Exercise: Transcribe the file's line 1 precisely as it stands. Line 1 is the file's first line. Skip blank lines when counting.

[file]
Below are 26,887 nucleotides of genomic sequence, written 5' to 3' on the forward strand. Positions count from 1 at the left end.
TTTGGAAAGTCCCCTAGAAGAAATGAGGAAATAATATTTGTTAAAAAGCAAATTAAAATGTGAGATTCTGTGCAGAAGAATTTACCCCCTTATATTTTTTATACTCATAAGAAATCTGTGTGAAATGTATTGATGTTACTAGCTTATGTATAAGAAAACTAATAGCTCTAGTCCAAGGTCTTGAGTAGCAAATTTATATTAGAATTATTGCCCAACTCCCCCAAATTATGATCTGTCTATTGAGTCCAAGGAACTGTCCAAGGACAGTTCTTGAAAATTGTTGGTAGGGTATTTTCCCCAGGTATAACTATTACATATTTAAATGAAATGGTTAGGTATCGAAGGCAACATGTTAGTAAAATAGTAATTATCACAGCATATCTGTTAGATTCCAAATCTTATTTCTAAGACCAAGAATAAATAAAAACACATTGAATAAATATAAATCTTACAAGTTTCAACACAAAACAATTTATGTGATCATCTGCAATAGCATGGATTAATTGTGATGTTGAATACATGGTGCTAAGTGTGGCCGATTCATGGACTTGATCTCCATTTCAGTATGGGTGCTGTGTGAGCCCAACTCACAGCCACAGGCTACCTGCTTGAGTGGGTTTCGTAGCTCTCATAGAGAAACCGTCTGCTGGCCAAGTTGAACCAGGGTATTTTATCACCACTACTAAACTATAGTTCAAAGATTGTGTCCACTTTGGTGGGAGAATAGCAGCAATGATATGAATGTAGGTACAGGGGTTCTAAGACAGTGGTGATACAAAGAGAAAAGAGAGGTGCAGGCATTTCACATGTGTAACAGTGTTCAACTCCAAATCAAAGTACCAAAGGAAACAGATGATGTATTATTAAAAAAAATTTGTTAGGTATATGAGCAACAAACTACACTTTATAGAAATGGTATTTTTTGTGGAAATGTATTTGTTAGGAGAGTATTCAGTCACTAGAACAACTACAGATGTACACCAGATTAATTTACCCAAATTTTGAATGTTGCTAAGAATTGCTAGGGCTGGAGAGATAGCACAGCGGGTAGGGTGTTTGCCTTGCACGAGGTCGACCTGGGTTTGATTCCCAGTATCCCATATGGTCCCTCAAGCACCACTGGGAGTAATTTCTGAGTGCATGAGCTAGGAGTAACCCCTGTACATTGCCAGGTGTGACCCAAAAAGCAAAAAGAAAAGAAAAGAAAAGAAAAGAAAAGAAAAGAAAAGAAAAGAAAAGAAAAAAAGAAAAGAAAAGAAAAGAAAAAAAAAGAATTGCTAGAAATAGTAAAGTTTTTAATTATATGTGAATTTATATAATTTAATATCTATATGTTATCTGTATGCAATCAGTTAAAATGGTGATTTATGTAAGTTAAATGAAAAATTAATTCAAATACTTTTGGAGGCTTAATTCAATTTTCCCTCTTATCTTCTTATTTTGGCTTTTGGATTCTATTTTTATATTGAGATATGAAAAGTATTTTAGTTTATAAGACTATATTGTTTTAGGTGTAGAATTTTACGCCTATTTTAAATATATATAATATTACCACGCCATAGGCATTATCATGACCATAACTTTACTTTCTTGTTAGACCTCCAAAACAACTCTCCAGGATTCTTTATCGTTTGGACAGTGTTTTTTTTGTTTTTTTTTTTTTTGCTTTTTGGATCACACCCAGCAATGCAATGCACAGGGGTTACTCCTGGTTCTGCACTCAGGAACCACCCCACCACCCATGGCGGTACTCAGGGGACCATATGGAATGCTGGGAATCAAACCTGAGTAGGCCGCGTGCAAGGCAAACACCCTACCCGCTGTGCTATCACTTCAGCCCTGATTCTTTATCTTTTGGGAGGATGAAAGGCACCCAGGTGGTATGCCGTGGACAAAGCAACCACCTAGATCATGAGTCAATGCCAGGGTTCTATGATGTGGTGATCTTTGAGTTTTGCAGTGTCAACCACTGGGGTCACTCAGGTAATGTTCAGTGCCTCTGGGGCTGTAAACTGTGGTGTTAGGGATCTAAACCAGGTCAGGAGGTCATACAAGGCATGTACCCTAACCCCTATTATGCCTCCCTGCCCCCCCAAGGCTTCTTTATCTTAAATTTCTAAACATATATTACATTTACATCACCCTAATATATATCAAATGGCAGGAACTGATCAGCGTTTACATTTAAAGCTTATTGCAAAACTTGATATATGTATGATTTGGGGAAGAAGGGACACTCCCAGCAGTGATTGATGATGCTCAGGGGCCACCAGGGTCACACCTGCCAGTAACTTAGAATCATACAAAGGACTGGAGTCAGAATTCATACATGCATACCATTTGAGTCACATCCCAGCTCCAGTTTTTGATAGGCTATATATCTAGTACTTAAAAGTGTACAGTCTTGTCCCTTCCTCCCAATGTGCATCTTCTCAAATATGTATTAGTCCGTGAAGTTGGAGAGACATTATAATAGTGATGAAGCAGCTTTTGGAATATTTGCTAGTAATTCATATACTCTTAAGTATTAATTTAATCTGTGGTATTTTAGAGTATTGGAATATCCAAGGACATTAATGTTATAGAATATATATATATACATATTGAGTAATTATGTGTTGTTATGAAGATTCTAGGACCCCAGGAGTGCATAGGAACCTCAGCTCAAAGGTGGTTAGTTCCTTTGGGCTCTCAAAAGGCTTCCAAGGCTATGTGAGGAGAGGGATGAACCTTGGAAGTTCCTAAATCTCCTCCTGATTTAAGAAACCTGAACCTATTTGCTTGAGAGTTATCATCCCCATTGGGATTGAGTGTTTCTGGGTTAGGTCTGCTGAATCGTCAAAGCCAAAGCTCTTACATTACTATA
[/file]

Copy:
Below are 26,887 nucleotides of genomic sequence, written 5' to 3' on the forward strand. Positions count from 1 at the left end.